Hello everyone, welcome to Lukelore. A quick deep dive into a folklore topic, where I share some of the stories from around the world that have piqued my interest. I am back! Those of you who don’t know, I have been ill with this year’s Big Bad. I was very lucky with it, and I’m fine now, but the way we record LukeLore this is my first performance since the turducken got me. And I’m back for something great, too…
It’s Halloween! Or it is, at least, the Halloween special for 2020 whenever you get the chance to listen to it.
For this episode, I wanted to move on from last year’s loose theme of looking at where the Treats came from to some Spooky Season Tricks. As Halloween Tricks do, indeed, have a long heritage. I’m going to take us quite a ways back here by the end of this LukeLore. From modern mischief, to the centuries old Christian story that named the Jack-o-Lantern, all the way back to a witch up to some SOW-in mischief. I’m pretty sure I kept pronouncing SOW-in Samhein last year… Celtic and Gaellic cares not for the foolish weak Latin based alphabet. I’m pretty sure I’ll call it Samhein again at some point to, but I’ll do my best for this Halloween special at least. SECTION BREAK, first topic is Medieval Christian to modern day Tricks. As I got settled down to dig into this topic, I expected a lot more cruelty (for lack of a better word). As I paddled about in the Medieval traditions, around the time you would have the All Souls begging door to door in search of cake I covered last year, I started finding some neat little details.
Children begging has always been a part of the holiday. Going door to door at SOWin offering to pray for the souls of the dead for scraps, then evolving to include singing and dancing along with picking up the Medieval idea of “guising” in costume to avoid the notice of spirits around the time the dead were closest to the world of the living. So for the sake of timeframe, we’re now at around the medieval era, and Christian Clergy as they expand their power have moved a Christian holiday of praying for the dead from I think it was around March time to coincide with the pagan Autumn’s end festival of SOWin to displace the pre-Christian traditions. An “if you can’t beat them, subvert them” move.
The Halloween tricks were not retribution for refusing to share out some treats, though, which was a bit of a surprise to me. TP-ing a house seems to be a more modern thing, and not just because there wasn’t any toilet paper back then. It looks like the Tricks were pagan traditions, small spells, that would be frowned upon by the church but the children would get up to as a part of the holiday. They were “tricks” because you were misbehaving playing games you shouldn’t. Things like throwing apple peels or eggshells into a bowl to try and find the name of who you will marry, or looking into a mirror by candlelight to try and see their face. The way I read it, it seemed to be more focused on little girls too, which probably didn’t go too well as witch panic fervor started setting in. Not going to focus on that part though, even if we are doing tricks this year, but I found it interesting that messing around with a spirit board this time of year actually ties in nicely to centuries old Trick traditions.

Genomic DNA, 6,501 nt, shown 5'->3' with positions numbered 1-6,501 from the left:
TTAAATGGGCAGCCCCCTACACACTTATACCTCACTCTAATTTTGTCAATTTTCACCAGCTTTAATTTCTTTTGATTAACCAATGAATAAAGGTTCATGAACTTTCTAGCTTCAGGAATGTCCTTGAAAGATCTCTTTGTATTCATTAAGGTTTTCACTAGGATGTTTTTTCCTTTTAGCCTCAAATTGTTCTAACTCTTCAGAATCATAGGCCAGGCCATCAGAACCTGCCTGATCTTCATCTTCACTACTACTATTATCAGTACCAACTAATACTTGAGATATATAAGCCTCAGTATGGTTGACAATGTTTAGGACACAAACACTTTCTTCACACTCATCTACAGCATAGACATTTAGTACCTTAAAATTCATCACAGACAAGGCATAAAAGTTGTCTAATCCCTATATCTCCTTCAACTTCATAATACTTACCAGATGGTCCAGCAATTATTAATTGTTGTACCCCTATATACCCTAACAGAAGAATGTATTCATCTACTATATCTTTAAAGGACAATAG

The mischief I was expecting to find have always a part of SOWin though, but it wasn’t people to blame. The world of the gods was supposed to be visible to people on this holiday, and what was in that world would look back taking the chance to play tricks on people. This is another root origin of dressing up for Halloween, as masks were used to hide your identity from the assorted gods and otherworldy inhabitants. Halloween tricks still live on as a bit of fun being had around the holidays for the most part, although in some cases this unfortunately goes beyond festive games. Around where I live we have Mischief night, or “mizzy night”, typically the day before Halloween were little buggers go wild breaking stuff and setting off fireworks. Bring Back Bloody Mary for the holidays, I guess? Beats getting egged. SECTION BREAK Brennan, next is an Irish Christian story. Pumpkins themselves, for an example, have one hell of a trick associated with them…
The lanterns themselves are Celtic, and come from pre-Christian traditions. Most often carved out of turnips, but any root vegetable will do with plenty of regional variations. At least one part of England the tradition spread to had a preference for carven beets. The trick of the Lanterns is that the lit up gruesome visage was a way to ward off spirits with ill intent and malicious entities at the time of year the world of the dead was closest to the world of the living.
This is the tale of Stingy Jack, whose name now is forever linked to these wards. Stingy Jack was a man who fancied himself as quite the smart fellow, and was exactly as generous as his acquired nickname suggests. He once got it into his head to invite the devil to drink with him and so Stingy by name because of being stingy by nature, Jack didn’t want to pay for these drinks once they had had them. He came up with a plan for the devil to turn himself into a coin to trick the barkeep with, which the devil obliged for the sake of mischief. Only once Stingy Jack had the coin, he decided he wanted to keep it so shoved it in a pocket with a crucifix made of silver inside preventing the devil from changing back. The drinks went unpaid for, and Stingy Jack was off with the devil trapped in his pocket.
Stingy Jack eventually set the devil free so long as the devil promised to leave him alone for a year, and should Jack die during this time the Devil would not claim his soul. Somehow, after the year was up, Jack then managed to trick the devil into climbing a tree to steal some fruit wherein Jack promptly carved a sign of the cross in the bark trapping the devil up among the branches. Right where he wants him, Jack manages to get the Devil to promise to leave him alone not claiming his soul should he died for another ten years.
Come on though, a SECOND time being tricked? Fool me once, and all that. At this point, as dumb as the Devil may seem in this story… Stingy Jack was dumber having managed to well and truly outsmart himself. Not long after tricking the Devil a second time, Jack died, and from death it was time for a reckoning.